CCMD used the Colorado Trust’s donation to convene community focus groups intended to determine-and mold-the public’s attitudes towards end-of-life care. Murphy’s purpose was to generate so much public agreement with CCMD’s proposed guidelines that hospitals, HMOs, and physicians would be emboldened immediately to begin the widespread withholding of “inappropriate” care. To Dr. Murphy’s chagrin, “the community” generally rejected Futile Care Theory. “It became clear that people believe that they should be in control of their own care,” Csuti says.

Seeing the writing on the wall, the Colorado Trust ceased funding CCMD and used the information gleaned from the focus groups to help craft a new Palliative Care Initiative, by which it hopes to promote better and more humane medical treatment at the end of life-a program not based on a coercive model.

Why the change? Says Csuti: “Our foundation believes that the community must buy into new approaches to medicine. It became clear that the guidelines would not fly. So, the foundation is now pursuing a different path.”

In an ironic postscript to the story demonstrating that groups that live by philanthropy can also die by philanthropy, the loss of the Colorado Trust’s funding dealt a deathblow to CCMD. Dr. Murphy has moved on to new endeavors and the organization is no longer active.

The moral wreckage of the eugenics movement should serve as a warning sign against embracing discriminatory policies as proper solutions to social and medical problems.

When making their funding decisions, donors would thus do well to ponder whether their support for a specific bioethical activity would be likely to move the nation forward to a more just and accessible medical system or would, in the name of progress, actually undermine the cornerstone principle of universal human equality. With foundation-funded bioethicists leading us incrementally in the direction of a “new eugenics,” due diligence demands nothing less."

12 posted on 10/16/2003 8:26:56 PM PDT by MarMema (KILLING ISN'T MEDICINE)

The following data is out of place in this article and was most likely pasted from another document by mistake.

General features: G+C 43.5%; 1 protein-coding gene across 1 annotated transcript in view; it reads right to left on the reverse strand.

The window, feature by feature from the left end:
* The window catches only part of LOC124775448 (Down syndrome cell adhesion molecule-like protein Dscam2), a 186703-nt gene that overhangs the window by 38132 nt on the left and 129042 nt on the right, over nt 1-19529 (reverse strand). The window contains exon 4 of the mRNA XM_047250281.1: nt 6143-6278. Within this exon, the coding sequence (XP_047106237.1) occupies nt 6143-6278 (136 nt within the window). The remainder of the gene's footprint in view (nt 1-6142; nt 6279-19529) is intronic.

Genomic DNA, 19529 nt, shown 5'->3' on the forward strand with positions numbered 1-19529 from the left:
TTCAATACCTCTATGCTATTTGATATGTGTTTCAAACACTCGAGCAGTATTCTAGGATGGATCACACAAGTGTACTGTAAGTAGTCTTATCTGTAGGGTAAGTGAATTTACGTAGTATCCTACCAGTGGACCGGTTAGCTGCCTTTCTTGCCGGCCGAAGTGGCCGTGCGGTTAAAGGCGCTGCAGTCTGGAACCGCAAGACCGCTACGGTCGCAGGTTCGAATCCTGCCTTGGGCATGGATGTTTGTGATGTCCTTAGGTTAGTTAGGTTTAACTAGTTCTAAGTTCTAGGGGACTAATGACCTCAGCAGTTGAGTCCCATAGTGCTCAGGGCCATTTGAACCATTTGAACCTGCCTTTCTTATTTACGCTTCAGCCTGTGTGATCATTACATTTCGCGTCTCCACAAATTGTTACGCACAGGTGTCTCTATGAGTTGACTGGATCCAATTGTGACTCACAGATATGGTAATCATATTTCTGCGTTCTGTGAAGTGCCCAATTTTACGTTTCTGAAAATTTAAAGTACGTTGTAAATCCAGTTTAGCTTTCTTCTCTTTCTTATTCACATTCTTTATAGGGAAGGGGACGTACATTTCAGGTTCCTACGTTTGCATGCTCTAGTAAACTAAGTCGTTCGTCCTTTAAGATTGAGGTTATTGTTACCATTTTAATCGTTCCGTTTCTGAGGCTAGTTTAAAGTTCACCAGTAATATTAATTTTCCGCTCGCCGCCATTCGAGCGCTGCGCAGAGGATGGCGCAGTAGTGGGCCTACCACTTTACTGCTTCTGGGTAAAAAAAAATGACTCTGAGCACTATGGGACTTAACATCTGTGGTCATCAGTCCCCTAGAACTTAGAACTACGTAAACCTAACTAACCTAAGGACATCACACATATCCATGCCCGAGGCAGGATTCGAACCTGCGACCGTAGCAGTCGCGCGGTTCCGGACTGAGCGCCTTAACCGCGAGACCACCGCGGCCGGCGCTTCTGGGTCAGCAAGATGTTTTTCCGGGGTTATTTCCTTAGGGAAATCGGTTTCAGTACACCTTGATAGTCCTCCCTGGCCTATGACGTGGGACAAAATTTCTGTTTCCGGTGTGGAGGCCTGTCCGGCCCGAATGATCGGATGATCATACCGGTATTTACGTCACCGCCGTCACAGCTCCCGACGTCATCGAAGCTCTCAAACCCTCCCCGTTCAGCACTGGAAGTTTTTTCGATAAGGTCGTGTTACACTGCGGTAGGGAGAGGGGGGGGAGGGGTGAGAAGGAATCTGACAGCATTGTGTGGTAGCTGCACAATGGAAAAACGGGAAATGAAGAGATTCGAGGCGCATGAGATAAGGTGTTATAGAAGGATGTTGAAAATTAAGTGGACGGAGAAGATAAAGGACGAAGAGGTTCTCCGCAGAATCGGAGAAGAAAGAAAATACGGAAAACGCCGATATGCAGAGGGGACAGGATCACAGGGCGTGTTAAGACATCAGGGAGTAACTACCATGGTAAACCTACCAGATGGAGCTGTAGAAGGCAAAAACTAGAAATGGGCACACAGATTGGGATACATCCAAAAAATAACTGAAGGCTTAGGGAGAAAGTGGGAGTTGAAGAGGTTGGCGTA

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To: Calpernia
Looks like Hawaii too....Hawaii
13 posted on 10/16/2003 8:28:29 PM PDT by MarMema (KILLING ISN'T MEDICINE)
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To: Calpernia
And Wisconsin
14 posted on 10/16/2003 8:30:05 PM PDT by MarMema (KILLING ISN'T MEDICINE)
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To: Calpernia
Ping!
15 posted on 10/16/2003 9:13:51 PM PDT by Ragtime Cowgirl ("the liberation of Iraq is an utterly blessed and positive deliverance.." ~ Kamel Al-Sa'doun, 10/16)
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Comment #16 Removed by Moderator

To: MarMema
Really does seem to be other motives her...or is my tin foil hat on again.
17 posted on 10/16/2003 9:30:12 PM PDT by Calpernia (Innocence seldom utters outraged shrieks. Guilt does.)
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To: Ragtime Cowgirl
Ping right back at you. I posted it :))
18 posted on 10/16/2003 9:30:30 PM PDT by Calpernia (Innocence seldom utters outraged shrieks. Guilt does.)
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To: Calpernia
Wesley says this is all just about dehumanization, as I understand him. A step on a ladder, a preparatory move toward another goal. A way to gently bring us to another place, later to be disclosed, by getting us to accept this first.

We shall see.

19 posted on 10/16/2003 9:34:36 PM PDT by MarMema (KILLING ISN'T MEDICINE)
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To: Calpernia
This is notable for its fuzziness and feel-good "rightsism", kind of like NAMBLA advocating the "rights" of children to "express themselves" sexually.

The Netherlands is the first country in the world to legalize euthanasia, giving terminally ill patients the right to end their lives.

Strict conditions apply, with regional review committees made up of legal, medical, and ethical experts reviewing each patient's request.

From what I have read - and I read a lot on this topic - old and sick people in the Netherlands are regularly killed WITHOUT THEIR CONSENT. So this "request" thing is a screen for just plain old regular murder. And so it will be here. Already is.

20 posted on 10/16/2003 10:02:26 PM PDT by First Amendment